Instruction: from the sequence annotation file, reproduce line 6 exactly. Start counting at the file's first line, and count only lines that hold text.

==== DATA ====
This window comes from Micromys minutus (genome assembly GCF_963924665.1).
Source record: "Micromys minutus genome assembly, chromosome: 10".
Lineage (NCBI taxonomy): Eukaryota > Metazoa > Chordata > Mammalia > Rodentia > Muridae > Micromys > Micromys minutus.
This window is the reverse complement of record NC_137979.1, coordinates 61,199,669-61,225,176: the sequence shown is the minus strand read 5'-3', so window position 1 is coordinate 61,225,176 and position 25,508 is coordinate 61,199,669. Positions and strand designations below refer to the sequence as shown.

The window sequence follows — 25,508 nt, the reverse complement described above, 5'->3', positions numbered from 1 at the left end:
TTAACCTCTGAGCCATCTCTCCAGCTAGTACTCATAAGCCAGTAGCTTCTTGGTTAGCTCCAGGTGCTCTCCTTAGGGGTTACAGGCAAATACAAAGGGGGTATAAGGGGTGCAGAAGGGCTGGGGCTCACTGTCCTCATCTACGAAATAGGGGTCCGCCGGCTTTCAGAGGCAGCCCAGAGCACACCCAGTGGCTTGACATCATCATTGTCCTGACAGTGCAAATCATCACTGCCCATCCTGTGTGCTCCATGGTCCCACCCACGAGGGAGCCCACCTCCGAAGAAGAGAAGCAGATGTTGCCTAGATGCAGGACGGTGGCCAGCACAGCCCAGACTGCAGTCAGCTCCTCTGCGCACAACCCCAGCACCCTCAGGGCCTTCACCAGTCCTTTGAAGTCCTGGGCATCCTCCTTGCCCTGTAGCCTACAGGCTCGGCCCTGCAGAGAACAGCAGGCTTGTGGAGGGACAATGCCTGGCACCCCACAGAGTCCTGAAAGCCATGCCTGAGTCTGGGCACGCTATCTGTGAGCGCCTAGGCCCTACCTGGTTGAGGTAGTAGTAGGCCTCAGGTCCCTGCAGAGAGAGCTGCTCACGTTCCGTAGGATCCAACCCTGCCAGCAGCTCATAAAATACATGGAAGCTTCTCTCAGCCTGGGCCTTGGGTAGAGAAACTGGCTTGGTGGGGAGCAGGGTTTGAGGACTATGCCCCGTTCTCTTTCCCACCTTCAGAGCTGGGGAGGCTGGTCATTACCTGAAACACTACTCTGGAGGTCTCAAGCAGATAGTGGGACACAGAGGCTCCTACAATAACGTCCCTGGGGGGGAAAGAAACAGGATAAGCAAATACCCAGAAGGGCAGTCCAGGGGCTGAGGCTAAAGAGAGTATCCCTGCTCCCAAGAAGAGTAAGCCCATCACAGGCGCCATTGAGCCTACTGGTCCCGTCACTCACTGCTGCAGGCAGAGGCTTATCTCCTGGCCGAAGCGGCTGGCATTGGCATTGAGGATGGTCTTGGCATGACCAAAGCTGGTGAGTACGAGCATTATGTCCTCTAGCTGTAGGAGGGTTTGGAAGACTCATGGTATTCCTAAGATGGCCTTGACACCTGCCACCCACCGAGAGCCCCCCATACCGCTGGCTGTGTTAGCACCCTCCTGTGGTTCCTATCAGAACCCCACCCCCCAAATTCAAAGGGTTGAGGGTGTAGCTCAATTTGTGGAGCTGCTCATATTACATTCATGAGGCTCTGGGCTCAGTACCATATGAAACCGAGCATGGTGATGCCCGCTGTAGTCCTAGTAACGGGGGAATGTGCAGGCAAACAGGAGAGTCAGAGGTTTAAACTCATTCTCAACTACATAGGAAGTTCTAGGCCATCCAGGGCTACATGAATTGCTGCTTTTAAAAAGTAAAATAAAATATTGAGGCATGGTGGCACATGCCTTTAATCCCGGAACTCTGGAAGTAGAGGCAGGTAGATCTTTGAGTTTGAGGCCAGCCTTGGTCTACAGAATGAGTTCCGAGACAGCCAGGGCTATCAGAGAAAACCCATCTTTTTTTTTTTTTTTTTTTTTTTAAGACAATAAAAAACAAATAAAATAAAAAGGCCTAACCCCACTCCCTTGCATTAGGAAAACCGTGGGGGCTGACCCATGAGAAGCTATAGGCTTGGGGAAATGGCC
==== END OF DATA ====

TTAACCTCTGAGCCATCTCTCCAGCTAGTACTCATAAGCCAGTAGCTTCTTGGTTAGCTCCAGGTGCTCTCCTTAGGGGTTACAGGCAAATACAAAGGGGGTATAAGGGGTGCAGAAGGGCTGGGGCTCACTGTCCTCATCTACGAAATAGGGGTCCGCCGGCTTTCAGAGGCAGCCCAGAGCACACCCAGTGGCTTGACATCATCATTGTCCTGACAGTGCAAATCATCACTGCCCATCCTGTGTGCTCCATGGTCCCACCCACGAGGGAGCCCACCTCCGAAGAAGAGAAGCAGATGTTGCCTAGATGCAGGACGGTGGCCAGCACAGCCCAGACTGCAGTCAGCTCCTCTGCGCACAACCCCAGCACCCTCAGGGCCTTCACCAGTCCTTTGAAGTCCTGGGCATCCTCCTTGCCCTGTAGCCTACAGGCTCGGCCCTGCAGAGAACAGCAGGCTTGTGGAGGGACAATGCCTGGCACCCCACAGAGTCCTGAAAGCCATGCCTGAGTCTGGGCACGCTATCTGTGAGCGCCTAGGCCCTACCTGGTTGAGGTAGTAGTAGGCCTCAGGTCCCTGCAGAGAGAGCTGCTCACGTTCCGTAGGATCCAACCCTGCCAGCAGCTCATAAAATACATGGAAGCTTCTCTCAGCCTGGGCCTTGGGTAGAGAAACTGGCTTGGTGGGGAGCAGGGTTTGAGGACTATGCCCCGTTCTCTTTCCCACCTTCAGAGCTGGGGAGGCTGGTCATTACCTGAAACACTACTCTGGAGGTCTCAAGCAGATAGTGGGACACAGAGGCTCCTACAATAACGTCCCTGGGGGGGAAAGAAACAGGATAAGCAAATACCCAGAAGGGCAGTCCAGGGGCTGAGGCTAAAGAGAGTATCCCTGCTCCCAAGAAGAGTAAGCCCATCACAGGCGCCATTGAGCCTACTGGTCCCGTCACTCACTGCTGCAGGCAGAGGCTTATCTCCTGGCCGAAGCGGCTGGCATTGGCATTGAGGATGGTCTTGGCATGACCAAAGCTGGTGAGTACGAGCATTATGTCCTCTAGCTGTAGGAGGGTTTGGAAGACTCATGGTATTCCTAAGATGGCCTTGACACCTGCCACCCACCGAGAGCCCCCCATACCGCTGGCTGTGTTAGCACCCTCCTGTGGTTCCTATCAGAACCCCACCCCCCAAATTCAAAGGGTTGAGGGTGTAGCTCAATTTGTGGAGCTGCTCATATTACATTCATGAGGCTCTGGGCTCAGTACCATATGAAACCGAGCATGGTGATGCCCGCTGTAGTCCTAGTAACGGGGGAATGTGCAGGCAAACAGGAGAGTCAGAGGTTTAAACTCATTCTCAACTACATAGGAAGTTCTAGGCCATCCAGGGCTACATGAATTGCTGCTTTTAAAAAGTAAAATAAAATATTGAGGCATGGTGGCACATGCCTTTAATCCCGGAACTCTGGAAGTAGAGGCAGGTAGATCTTTGAGTTTGAGGCCAGCCTTGGTCTACAGAATGAGTTCCGAGACAGCCAGGGCTATCAGAGAAAACCCATCTTTTTTTTTTTTTTTTTTTTTTTAAGACAATAAAAAACAAATAAAATAAAAAGGCCTAACCCCACTCCCTTGCATTAGGAAAACCGTGGGGGCTGACCCATGAGAAGCTATAGGCTTGGGGAAATGGCC